Monday, November 08, 2004

Monday 11/8 links

A nugget posted today on the Israeli ex-spook DEBKA website; likely true, but perhaps not: "Arafat’s wife Suha will demand Abbas and Qureia sign documents drafted by her French lawyers guaranteeing her multimillion dollar inheritance and pension - as price for switching off life support systems. She has controlled information on Arafat’s condition and nature of mystery illness."

These people are more fun than a barrel of monkeys (meaning no disrepect to said simians): Washington Times writer Paul Martin reports that anxious Palestinian thugs were never able to pry certain Swiss bank account access codes from Arafat and there is a real question now: "Will $1 billion be buried with Arafat?

Resourceful Belmont Club blogger
"Wretchard" explains why he thinks that the terrorists will fight for Fallujah, and not melt away as some recent conventional wisdom suggests.

Daily Standard contributor Christian Lowe explains just how we intend to win "The Fight for Fallujah."

1st lieutenant
Robert Shuford of the Marine Corps News reports that several embedded journalists are leery of going in with the Marines. For good reason--urban warfare is ghastly stuff. (Hat tip to "Wretchard"/Belmont Club)

Roger Simon has some astonishing numbers out of Beverly Hills, one of the key limousine liberal enclaves in the western world: Pres. Bush's share of the popular vote rose 22% from 2000 to 2004. In 2000, Al Gore won BH 77%-20%; in 2004, Sen. Kerry's margin was only 57%-42%.

Remember when all the clever people sneered at Donald Rumsfeld when he drew a distinction between Old Europe and New Europe? Think they're still sneering? According to this Washington Times editorial, they aren't.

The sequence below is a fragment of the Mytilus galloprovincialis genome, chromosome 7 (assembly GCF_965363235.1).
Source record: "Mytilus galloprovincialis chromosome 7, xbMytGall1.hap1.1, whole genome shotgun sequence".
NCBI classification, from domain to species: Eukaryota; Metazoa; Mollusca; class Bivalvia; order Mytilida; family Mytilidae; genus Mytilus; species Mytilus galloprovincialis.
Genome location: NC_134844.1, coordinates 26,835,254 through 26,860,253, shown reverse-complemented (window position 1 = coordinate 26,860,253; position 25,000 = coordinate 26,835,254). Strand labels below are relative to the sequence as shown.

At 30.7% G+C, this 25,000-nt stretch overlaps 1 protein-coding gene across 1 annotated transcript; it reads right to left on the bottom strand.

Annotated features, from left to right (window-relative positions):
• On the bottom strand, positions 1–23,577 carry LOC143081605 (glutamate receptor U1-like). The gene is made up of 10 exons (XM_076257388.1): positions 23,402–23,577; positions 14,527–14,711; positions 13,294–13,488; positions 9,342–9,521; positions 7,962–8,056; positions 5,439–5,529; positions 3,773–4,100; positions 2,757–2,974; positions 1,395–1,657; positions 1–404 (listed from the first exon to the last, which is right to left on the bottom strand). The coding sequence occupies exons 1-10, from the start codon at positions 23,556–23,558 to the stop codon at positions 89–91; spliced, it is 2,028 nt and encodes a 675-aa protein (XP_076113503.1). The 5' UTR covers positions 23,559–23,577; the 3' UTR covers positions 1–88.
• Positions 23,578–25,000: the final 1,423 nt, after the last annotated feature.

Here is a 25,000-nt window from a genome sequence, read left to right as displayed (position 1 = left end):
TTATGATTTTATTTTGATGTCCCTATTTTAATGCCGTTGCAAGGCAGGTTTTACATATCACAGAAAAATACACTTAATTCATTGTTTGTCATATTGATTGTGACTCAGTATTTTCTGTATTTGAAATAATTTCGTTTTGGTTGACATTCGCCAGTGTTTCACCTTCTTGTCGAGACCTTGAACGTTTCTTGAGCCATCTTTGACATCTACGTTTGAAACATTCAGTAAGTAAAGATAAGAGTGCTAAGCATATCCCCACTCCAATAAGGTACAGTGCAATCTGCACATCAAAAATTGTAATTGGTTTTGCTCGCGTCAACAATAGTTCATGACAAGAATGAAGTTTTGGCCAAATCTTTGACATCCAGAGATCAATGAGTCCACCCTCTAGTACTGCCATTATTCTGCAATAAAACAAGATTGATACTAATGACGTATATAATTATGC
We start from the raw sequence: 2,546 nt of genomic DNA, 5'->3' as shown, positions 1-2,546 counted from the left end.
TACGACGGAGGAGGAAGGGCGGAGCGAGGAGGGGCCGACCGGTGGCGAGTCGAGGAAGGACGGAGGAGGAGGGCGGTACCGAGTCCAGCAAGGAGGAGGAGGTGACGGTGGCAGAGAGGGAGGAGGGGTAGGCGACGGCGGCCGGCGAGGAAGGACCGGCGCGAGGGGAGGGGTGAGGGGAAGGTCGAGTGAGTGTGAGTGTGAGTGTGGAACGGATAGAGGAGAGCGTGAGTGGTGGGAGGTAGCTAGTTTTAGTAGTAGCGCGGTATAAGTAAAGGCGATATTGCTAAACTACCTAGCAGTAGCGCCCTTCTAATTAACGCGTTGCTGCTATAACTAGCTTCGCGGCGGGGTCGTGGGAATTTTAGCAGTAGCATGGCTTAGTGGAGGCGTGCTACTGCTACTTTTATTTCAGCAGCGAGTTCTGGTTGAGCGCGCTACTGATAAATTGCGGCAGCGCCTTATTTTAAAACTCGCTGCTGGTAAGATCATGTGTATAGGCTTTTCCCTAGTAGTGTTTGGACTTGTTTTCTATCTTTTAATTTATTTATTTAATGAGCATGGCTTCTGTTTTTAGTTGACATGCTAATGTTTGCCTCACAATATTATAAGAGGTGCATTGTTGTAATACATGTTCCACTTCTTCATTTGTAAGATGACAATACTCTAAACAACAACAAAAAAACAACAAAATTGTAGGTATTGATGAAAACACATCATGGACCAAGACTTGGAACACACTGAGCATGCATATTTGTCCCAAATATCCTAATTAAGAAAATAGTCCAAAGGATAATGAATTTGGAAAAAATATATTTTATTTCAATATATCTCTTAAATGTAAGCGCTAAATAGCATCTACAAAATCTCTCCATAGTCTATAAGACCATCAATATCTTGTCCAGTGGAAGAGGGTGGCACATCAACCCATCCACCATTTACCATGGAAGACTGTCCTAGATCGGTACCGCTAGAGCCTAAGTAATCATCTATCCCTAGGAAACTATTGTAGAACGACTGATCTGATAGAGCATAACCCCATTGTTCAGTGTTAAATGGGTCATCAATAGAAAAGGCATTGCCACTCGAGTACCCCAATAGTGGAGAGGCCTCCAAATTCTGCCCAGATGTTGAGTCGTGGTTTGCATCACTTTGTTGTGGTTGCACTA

New York Daily News columnist
Richard Z. Chesnoff just got to write off his European vacation: "Boy, do they hate Bush here." Do you think so? A fun piece.

And New York Post columnist Nicole Gelinas examines Europe's furious impotence.

New York Times columnist William Safire does some personnel-shifting for the second Bush administration.

Victor Davis Hanson supplies another superb essay, this to the San Francisco Chronicle: "Jimmy Carter and Bill Clinton were the only two Democrats to be elected president since 1976. Both were Southerners. Apparently, the only assurance that the electorate has had that a Democrat was serious about national security or social sobriety was his drawl."

London Times columnist
Stephen Pollard was surprised--not by the BBC's most recent outrage, but at the outrage it triggered: "I am at a loss to understand why. There is nothing remotely newsworthy about her having expressed her adoring view of Arafat and her contempt for Israel’s attempts to defend itself from terror. Certainly, her tear-jerking might not convey the impartiality which license-fee payers ought to be able to expect from the BBC, but her sentiments are so straight-down-the-line a representation of the BBC’s bias against Israel that they are in no way newsworthy."

Syndicated columnist
John Leo: "Doors [are] slamming in the Democratic Party. Almost all dissent from elite opinion on social issues gradually became positioned as a human-rights violation of some kind. (On the cable shows last Wednesday, backers of traditional marriage were denounced several times as gay-bashers.) ... The Republican Party is a weak vessel, with lots of movers and shakers who seem to care only about greed, but now, on the broad array of social issues, it is the only game in town."

Seldom-gruntled Chicago Sun-Times political columnist
Robert Novak doubts whether Arlen Specter can now be elected to the Senate Judiciary chairmanship. What he said about an abortion litmus test was monumentally stupid, but there are other considerations ...

Asia Times columnist "Spengler" reports that Evangelical Christians are having lots of children, and that demography is destiny.